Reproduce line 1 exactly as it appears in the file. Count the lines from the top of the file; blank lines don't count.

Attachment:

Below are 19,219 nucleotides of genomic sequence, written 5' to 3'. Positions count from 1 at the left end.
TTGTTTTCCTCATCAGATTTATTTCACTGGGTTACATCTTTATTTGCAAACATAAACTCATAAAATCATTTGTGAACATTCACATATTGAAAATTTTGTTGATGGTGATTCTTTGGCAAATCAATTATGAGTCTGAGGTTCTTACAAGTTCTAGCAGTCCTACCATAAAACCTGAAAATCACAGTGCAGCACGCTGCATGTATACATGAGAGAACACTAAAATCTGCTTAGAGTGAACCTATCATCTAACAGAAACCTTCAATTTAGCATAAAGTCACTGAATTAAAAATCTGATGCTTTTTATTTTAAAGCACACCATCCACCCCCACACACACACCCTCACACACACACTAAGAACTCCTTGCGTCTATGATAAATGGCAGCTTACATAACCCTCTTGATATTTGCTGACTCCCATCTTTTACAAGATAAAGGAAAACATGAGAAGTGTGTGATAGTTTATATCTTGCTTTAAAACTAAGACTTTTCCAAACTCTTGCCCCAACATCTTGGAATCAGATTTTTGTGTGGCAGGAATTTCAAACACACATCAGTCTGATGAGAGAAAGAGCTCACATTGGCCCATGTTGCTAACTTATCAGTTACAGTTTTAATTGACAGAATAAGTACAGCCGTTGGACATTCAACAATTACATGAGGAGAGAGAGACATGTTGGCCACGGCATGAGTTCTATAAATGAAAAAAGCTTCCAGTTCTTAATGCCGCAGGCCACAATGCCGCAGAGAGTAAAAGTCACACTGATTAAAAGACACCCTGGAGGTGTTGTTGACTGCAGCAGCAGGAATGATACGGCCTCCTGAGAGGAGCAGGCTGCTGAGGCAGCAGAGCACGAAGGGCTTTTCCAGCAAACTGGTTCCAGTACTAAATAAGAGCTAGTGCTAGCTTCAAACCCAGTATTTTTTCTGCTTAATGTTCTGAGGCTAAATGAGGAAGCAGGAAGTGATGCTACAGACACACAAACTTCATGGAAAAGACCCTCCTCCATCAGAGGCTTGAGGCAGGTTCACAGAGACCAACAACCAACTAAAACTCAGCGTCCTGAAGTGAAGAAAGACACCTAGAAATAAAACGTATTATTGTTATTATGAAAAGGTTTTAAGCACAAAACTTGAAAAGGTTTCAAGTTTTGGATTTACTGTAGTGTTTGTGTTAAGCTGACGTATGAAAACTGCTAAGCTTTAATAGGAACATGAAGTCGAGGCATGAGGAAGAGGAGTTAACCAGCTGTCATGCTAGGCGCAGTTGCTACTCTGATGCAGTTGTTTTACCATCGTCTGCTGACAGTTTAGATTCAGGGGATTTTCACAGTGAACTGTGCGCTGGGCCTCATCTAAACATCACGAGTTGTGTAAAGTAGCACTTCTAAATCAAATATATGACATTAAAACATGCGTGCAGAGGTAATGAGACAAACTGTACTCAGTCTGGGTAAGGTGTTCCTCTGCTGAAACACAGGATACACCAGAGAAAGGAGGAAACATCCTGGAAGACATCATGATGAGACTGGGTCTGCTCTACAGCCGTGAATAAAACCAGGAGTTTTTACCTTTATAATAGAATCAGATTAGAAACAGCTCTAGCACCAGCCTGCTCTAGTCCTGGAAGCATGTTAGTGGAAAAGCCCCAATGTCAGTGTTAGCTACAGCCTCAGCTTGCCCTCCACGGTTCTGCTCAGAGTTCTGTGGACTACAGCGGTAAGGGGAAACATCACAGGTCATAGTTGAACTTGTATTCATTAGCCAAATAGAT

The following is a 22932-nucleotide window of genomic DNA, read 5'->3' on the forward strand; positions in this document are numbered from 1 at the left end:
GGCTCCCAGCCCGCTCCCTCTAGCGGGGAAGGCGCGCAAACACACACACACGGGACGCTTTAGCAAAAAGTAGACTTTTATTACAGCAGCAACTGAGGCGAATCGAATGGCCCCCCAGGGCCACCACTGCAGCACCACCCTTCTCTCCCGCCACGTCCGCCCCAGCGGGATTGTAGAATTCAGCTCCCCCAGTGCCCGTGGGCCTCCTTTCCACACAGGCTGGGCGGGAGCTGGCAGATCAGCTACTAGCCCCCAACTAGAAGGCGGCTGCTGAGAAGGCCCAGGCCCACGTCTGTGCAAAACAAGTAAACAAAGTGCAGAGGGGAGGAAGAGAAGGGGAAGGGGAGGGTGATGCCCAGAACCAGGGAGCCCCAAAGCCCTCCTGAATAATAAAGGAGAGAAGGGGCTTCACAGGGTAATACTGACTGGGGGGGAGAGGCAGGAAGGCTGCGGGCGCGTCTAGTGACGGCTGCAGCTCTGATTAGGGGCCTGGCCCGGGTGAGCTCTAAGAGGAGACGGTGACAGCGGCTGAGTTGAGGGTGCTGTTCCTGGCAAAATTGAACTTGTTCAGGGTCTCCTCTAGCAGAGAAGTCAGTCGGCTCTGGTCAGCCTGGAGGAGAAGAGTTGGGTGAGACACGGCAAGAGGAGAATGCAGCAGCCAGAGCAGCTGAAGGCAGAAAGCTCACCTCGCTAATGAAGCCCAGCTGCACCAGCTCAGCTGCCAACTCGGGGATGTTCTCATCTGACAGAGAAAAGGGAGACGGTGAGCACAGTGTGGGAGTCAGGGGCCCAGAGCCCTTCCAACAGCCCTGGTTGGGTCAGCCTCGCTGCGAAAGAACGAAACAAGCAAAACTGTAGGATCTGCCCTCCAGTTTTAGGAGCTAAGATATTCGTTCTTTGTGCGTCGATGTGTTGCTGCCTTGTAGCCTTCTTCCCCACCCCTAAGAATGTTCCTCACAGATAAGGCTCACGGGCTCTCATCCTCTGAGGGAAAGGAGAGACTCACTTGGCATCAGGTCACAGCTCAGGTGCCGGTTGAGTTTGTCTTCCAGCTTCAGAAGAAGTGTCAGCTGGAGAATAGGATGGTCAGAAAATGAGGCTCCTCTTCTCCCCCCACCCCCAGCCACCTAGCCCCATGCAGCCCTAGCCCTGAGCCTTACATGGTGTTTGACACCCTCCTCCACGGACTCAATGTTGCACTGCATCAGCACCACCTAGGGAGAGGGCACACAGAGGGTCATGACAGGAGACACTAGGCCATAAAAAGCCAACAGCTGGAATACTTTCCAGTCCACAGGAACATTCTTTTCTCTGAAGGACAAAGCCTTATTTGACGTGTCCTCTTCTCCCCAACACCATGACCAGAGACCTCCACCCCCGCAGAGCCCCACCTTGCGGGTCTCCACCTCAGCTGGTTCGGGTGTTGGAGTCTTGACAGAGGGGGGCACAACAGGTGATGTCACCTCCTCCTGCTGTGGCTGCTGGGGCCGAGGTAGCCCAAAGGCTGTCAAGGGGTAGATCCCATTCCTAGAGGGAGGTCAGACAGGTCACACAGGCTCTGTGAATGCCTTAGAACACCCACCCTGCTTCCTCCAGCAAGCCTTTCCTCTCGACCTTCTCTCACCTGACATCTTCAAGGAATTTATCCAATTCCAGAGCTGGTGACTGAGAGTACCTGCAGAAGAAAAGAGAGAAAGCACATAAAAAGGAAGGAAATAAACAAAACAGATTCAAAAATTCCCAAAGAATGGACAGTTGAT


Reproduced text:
Below are 19,219 nucleotides of genomic sequence, written 5' to 3'. Positions count from 1 at the left end.